The Sony BMG Ďrootkití CD protection saga has stepped up pace. Hot on the heels of threatened criminal action in Italy a class action suit has been filed in California. The reason why there has been such widespread backlash is because Sony BMG’s copy protection behaves in much the same way as malicious ware or Malware, in that it secretly installs itself into your computer without your permission, hides itself and makes it, to all intents and purposes, irremovable. If you do try to remove it you cripple your CD drive. And, as my colleague Ian Fogg commented to me, what happens when operating systems are upgraded and potentially make these CDs unplayable? The life cycle of a CD is significantly longer than software so this is a likelihood rather than a possibility. Will Sony BMG offer free upgraded versions of the CD album plus free tech support to remedy any system problems caused in OS upgrade? I doubt it some how, despite fiull culpability.
A senior Sony BMG exec said that consumers wonít be bothered because they donít even know what rootkits are. That completely misses the point. Consumers donít need to understand the intricacies of the technology to understand and oppose the overall concept. The bottom line is the consumers are used to thinking that they own the music they buy. Of course they are only buying the license to play the music, but it is simply not in the interest of the music industry to highlight that fact to consumers by restricting their behaviour. And that applies to EMI (who went on record this week distancing themselves from the rootlkit approach) and all the other record labels, regardless of whether they use less cynical technology. In a world where the industry is trying to compete against free, this simply makes the illegal free (and therefore DRM free) content all the more compelling. And there are many in the industry who know that this will alienate consumers. In a survey of leading European music executives we are fielding at the moment at Jupiter, approximately a quarter of respondents so far believe that consumers will not buy CDs with copy protection. More news on that when the final results of the survey are in.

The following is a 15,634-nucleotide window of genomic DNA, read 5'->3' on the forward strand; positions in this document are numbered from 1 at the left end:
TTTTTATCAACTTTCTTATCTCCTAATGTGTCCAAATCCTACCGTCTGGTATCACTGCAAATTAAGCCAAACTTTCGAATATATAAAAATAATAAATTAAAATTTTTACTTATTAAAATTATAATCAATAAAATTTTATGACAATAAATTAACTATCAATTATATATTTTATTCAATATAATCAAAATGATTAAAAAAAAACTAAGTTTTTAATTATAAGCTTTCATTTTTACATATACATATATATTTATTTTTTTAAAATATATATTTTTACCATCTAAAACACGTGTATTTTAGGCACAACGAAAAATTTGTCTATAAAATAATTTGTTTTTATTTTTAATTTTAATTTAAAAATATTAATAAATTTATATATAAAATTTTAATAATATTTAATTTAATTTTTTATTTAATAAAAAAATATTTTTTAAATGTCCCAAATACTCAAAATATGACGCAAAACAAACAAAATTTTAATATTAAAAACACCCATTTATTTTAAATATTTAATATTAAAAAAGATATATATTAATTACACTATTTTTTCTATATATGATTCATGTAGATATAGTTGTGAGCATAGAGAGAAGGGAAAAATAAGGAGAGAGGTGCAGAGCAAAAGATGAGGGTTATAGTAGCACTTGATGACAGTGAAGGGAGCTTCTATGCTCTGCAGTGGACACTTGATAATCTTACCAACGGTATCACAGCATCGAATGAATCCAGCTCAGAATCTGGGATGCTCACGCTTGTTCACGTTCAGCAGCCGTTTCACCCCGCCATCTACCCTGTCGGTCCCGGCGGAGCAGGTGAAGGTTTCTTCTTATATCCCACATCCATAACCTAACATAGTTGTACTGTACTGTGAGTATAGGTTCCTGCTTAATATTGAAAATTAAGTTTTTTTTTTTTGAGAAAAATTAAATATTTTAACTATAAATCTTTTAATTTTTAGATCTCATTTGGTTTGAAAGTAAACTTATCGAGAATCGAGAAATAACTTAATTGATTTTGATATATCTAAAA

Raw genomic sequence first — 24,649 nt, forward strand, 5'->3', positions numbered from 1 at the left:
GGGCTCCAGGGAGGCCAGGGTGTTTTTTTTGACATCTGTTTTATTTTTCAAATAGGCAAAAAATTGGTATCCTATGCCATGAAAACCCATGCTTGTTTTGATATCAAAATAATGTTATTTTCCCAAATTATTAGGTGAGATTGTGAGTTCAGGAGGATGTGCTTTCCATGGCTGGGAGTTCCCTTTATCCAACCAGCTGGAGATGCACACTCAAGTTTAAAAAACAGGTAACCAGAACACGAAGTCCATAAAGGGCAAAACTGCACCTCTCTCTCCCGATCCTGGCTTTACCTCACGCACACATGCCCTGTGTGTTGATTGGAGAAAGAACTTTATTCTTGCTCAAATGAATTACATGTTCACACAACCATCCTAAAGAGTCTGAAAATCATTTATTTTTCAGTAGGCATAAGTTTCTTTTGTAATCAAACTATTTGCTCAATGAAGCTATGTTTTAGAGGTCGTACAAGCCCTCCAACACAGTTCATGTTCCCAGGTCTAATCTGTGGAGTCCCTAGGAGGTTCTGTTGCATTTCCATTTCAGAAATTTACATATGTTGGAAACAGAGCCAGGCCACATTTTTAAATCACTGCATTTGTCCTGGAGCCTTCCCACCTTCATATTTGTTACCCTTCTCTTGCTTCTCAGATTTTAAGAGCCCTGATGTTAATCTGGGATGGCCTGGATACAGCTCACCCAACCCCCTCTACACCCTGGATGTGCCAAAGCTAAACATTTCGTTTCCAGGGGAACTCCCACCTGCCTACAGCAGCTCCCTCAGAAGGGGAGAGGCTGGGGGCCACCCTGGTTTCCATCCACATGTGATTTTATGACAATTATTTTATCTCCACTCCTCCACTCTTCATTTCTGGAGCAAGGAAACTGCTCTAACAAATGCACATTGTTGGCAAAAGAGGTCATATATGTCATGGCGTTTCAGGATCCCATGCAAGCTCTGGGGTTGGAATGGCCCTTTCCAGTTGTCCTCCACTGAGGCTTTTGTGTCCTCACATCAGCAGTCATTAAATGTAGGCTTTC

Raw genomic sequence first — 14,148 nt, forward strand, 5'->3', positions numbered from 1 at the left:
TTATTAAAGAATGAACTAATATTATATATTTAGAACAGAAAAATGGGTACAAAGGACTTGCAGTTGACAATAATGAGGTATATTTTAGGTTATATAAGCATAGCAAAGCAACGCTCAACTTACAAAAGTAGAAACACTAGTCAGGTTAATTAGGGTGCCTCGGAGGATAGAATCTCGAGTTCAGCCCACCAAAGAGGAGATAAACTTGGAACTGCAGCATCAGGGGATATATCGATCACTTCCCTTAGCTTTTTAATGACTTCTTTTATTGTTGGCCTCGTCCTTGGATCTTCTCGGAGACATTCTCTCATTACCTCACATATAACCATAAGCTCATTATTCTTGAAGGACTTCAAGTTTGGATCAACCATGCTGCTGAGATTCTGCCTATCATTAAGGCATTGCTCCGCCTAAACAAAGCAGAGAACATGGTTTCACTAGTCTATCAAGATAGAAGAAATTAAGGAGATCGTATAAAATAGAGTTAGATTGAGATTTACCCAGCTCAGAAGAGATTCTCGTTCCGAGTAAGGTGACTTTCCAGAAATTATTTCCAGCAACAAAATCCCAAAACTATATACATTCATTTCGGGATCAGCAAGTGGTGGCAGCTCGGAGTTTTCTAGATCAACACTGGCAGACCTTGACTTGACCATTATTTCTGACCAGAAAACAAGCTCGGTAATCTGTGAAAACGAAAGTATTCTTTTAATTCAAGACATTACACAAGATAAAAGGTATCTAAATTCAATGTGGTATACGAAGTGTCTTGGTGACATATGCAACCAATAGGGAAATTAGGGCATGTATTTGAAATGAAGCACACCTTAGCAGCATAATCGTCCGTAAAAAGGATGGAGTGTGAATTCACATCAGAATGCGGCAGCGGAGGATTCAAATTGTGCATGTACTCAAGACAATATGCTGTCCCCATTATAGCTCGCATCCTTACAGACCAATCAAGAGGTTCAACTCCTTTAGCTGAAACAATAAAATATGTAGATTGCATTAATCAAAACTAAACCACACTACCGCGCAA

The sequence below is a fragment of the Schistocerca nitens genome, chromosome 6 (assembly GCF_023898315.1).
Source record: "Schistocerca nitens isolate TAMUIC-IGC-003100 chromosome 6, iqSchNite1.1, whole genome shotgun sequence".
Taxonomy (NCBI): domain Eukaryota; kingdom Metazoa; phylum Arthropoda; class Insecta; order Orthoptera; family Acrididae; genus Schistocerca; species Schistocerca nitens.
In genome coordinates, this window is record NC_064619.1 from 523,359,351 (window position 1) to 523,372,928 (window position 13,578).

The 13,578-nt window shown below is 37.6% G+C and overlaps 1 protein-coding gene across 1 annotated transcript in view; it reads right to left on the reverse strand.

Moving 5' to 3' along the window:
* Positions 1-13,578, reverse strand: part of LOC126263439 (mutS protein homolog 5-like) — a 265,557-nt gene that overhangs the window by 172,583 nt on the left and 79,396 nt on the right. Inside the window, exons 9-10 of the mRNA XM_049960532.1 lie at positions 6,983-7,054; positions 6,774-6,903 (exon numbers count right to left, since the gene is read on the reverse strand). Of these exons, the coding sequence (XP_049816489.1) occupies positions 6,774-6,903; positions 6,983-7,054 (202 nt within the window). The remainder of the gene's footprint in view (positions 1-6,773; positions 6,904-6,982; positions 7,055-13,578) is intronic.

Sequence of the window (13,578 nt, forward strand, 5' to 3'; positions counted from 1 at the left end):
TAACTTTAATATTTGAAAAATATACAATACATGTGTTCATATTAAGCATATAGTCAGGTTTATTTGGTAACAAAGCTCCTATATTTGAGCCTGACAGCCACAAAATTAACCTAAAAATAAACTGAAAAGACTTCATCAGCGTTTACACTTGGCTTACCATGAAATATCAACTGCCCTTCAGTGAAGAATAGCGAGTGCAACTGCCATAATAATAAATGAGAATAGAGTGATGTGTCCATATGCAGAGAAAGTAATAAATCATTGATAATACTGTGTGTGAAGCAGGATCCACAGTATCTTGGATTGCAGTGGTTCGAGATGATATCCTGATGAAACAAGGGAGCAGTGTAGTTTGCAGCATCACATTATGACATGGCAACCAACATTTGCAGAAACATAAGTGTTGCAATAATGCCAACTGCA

Finally, there simply isnít a compelling business nor technology case for CD copy protection. If the aim is to prevent music getting on P-to-P networks then forget it: it only takes one copy to get on the networks for it to have potentially global reach and that only requires 1 CD burn and rip (which these technologies generally allow). If it is to prevent people making more than 3 copies, well just how many consumers actually do that? This is a simple case of alienating the majority of music fans and penalizing them for the actions of a minority.